The number of Uber drivers fighting for workers rights has doubled

Lynsey Barber
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Uber drivers won an employment tribunal but Uber has appealed the decision (Source: Getty)

The number of Uber drivers claiming they are workers rather than self-employed has now doubled as a further 25 drivers joined as claimants in a legal case which ruled in favour of them in October.

It brings the total number of drivers in the case seeking rights to holiday and sick pay along with other benefits to 50, with that number set to grow in the coming weeks.

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Law firm Leigh Day which represented an initial group of 25 drivers on behalf of GMB union at the landmark employment tribunal said the additional drivers have joined the claim after hundreds of enquiries.

“Since the judgement was issued, we and GMB have spoken to hundreds of Uber drivers who wish to claim compensation for Uber’s failure to provide these entitlements in the past, as well as to ensure that they are paid at least the national minimum wage and holiday pay in future," said the lawyer representing the drivers, Nigel MacKay.

“We are issuing claims on behalf of those drivers and the latest 25 claimants who have joined the legal action will be included in claims for compensation. We anticipate issuing further claims on behalf of drivers in the coming weeks.”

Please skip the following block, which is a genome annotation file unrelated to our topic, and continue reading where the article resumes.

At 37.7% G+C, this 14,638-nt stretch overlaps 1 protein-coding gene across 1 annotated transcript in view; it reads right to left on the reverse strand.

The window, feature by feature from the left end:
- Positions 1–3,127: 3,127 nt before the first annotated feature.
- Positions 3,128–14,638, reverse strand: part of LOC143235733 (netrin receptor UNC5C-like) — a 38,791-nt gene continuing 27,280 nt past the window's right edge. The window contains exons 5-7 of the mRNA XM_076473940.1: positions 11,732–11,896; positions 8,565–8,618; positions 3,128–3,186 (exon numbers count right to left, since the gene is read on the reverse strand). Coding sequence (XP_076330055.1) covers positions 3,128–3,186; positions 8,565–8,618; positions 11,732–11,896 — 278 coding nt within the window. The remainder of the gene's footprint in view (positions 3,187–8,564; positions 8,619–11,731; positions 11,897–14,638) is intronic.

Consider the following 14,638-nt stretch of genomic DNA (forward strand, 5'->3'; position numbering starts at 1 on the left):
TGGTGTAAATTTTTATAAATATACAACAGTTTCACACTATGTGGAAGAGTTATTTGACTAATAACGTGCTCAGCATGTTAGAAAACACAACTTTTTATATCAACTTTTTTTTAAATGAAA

He told City A.M. the majority of the 50 claimants were those who have worked with Uber for more than a year, with some having been on the platform since it first launched in the UK in 2012.

Uber has filed its appeal against the decision, which ruled that drivers are in fact workers and entitled to the same benefits as those in traditional employment.

Read more: The government wants "flexibility but fairness" for Uber workers

The startup argues that drivers are free to use the app as and when they wish and enjoy the flexibility. A survey commissioned by the company found around 90 per cent of drivers were happy and found Uber a good company top work for.

The company faces having to fork out back pay to the drivers if it loses the appeal and could open the floodgate to more claims from Uber drivers, which number 30,000 in the UK.

A decision on the appeal will not be made until next year.

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